Young people have global conscience – Special Adviser Rahman

Hillary Clinton’s Special Adviser (SA) on Global Youth Issues and Director of the Office of Global Youth Issues, Zeenat Rahman believes young people today have more of a global conscience compared to other generations.

In an interview with The College View, SA Rahman said: “What I have noticed on all of my travels is that you have young people who grow up with a global consciousness and they’re aware of problems…in the way that I never was. What happens with that is you find a passion for a wide range of issues.

“You find all these different passions and there isn’t one that’s going to tie all of you together. How you define young people, to be seen as what they are, which is more engaged in the world, who care about people more than themselves and working for various causes; it’s very important.”

SA Rahman was in DCU with US Secretary of State, Hillary Clinton during her address on human rights. She joined US Under Secretary of State for Civilian Security, Democracy and Human Rights, Maria Otero in meeting with members of the 50th US Dublin Embassy Youth Council to discuss issues affecting Ireland’s youth.

Among the issues raised at the meeting by the council members was the need to change when and how we teach young people about their mental health, the need to raise awareness of the LGBT community and the need to address racial discrimination.

Speaking to The College View after the meeting, Special Adviser Rahman said: “When we came up with the idea to launch embassy youth councils, the idea was to speak to the young people about the issues that matter and concern them.”

Asked what issues she thinks the youth council should discuss, SA Rahman replied: “It’s certainly not for me to decide, but for the young people that we met with.

“I would say issues of mental health and well-being will be first and foremost on the agenda, as well as looking at how we can create an equitable and just society for all minorities. Whether that means young people with LGBT backgrounds or ethnic or religious minorities. There’s a really broad range to discuss but those seem to be the core areas.”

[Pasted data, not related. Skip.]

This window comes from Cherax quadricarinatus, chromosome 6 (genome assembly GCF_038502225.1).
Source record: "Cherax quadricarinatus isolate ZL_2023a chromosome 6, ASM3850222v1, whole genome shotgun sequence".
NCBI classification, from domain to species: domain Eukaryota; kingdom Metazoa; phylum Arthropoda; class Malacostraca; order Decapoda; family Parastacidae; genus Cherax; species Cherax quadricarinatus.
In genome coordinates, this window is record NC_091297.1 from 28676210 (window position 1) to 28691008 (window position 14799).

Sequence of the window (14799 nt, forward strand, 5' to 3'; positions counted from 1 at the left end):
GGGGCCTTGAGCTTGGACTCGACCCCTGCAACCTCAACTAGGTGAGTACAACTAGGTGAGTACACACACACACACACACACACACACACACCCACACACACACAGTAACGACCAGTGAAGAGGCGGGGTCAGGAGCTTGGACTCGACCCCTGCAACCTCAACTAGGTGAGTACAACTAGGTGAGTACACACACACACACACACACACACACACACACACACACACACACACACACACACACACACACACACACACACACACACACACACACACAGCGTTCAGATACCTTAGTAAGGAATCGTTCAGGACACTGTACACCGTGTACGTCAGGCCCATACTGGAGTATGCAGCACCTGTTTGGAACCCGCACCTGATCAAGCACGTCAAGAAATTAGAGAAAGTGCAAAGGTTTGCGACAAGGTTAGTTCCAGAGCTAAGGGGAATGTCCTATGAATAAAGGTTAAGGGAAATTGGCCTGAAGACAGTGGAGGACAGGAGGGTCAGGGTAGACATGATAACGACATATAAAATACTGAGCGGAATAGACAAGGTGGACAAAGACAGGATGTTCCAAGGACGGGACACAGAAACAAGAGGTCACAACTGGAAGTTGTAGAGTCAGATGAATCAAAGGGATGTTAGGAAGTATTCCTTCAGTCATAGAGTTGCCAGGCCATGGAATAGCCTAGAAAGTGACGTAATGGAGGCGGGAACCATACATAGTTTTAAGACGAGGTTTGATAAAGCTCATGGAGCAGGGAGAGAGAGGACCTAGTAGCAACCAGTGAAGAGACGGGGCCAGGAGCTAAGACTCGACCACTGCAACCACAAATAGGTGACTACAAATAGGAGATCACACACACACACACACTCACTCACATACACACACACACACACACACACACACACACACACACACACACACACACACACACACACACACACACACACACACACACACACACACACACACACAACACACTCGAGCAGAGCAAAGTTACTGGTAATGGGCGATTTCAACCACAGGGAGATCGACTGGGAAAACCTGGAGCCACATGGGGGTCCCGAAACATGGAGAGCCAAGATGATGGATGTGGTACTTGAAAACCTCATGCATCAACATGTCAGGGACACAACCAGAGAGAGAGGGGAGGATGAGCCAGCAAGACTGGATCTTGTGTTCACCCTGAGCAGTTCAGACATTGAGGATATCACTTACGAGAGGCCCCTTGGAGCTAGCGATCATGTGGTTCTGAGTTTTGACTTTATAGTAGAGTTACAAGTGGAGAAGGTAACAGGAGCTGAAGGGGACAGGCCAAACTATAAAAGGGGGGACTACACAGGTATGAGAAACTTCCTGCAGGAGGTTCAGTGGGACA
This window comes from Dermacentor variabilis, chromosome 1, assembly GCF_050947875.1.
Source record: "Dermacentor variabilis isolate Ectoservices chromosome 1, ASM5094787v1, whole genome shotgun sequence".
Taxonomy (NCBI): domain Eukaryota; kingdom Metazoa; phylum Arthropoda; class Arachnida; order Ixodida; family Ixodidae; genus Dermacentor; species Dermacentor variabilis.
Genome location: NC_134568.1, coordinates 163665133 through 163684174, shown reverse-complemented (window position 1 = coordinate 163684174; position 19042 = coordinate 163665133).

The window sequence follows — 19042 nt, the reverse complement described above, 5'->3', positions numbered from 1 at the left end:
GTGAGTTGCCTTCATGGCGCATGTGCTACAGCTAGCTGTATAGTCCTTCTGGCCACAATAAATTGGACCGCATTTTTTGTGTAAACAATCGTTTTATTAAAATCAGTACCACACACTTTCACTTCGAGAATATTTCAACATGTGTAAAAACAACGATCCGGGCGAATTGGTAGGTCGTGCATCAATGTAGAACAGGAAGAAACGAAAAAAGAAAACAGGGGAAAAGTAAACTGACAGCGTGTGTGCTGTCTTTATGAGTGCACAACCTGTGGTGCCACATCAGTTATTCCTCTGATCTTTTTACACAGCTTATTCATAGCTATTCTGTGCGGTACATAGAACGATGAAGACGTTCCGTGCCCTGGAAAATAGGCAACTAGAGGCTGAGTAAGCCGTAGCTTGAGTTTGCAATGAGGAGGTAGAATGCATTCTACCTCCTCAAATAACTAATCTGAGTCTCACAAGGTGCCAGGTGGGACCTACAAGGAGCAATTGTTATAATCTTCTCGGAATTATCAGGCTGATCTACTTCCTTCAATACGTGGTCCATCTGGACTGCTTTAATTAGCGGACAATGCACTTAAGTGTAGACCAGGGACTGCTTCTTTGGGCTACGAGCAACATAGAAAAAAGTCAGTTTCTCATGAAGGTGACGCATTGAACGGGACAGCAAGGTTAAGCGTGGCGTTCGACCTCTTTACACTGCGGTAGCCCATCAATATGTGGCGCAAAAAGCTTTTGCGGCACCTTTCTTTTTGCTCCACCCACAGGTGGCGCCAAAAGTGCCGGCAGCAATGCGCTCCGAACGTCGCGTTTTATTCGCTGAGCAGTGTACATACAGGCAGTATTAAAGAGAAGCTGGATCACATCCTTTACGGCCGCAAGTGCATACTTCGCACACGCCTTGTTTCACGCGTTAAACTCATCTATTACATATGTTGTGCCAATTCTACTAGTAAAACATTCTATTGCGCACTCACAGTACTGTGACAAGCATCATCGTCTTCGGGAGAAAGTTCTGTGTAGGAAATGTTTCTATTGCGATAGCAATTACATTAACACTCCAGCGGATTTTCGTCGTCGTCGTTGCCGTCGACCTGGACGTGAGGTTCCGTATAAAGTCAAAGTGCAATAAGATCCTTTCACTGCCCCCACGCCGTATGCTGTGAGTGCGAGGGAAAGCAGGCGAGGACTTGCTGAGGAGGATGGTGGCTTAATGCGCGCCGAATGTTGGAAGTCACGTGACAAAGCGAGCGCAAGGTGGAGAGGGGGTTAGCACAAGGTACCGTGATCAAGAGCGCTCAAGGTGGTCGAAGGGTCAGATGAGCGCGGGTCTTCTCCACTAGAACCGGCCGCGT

On the importance of young people getting involved in politics, SA Rahman told The College View: “Young people are doing multiple extra-curriculars, they have a major, they might be doing something personally helping their family as well, so they’re juggling a lot of balls. So doing all of that without looking at how you engage politically is a lost opportunity.

“Absolutely young people should be involved in politics. From my own personal experience, having a young person at the table, it always improves the conversation.”

SA Rahman’s advice to young people wanting to promote their issues and passions is: “You should know the channels of political participation and then I think building consensus among young people is really important.

“The other thing I notice is that many people will have projects, but think about that collective narrative. Just today, there was a group of 45 people who had never met one another before, two thirds of whom are passionate about mental health, suicide prevention and so on. That power of the collective is so much more that the power of one and so I think knowing what those resources are and the people who are working on the same things as you and then knowing the channels that you take that message is really important.”

SA Rahman told The College View the impact of the economic crisis on young people is “huge and it’s global”. There are 75 million young people who are unemployed in the world and so Rahman believes “we all have to be creative”.

“It involves engaging the private sector, governments and young people themselves to find interventions and solutions.”

Rahman said the US government are working with the private sector to look at how young people on internships and apprenticeships can use them to get on the ladder to economic success.

Aoife Mullen

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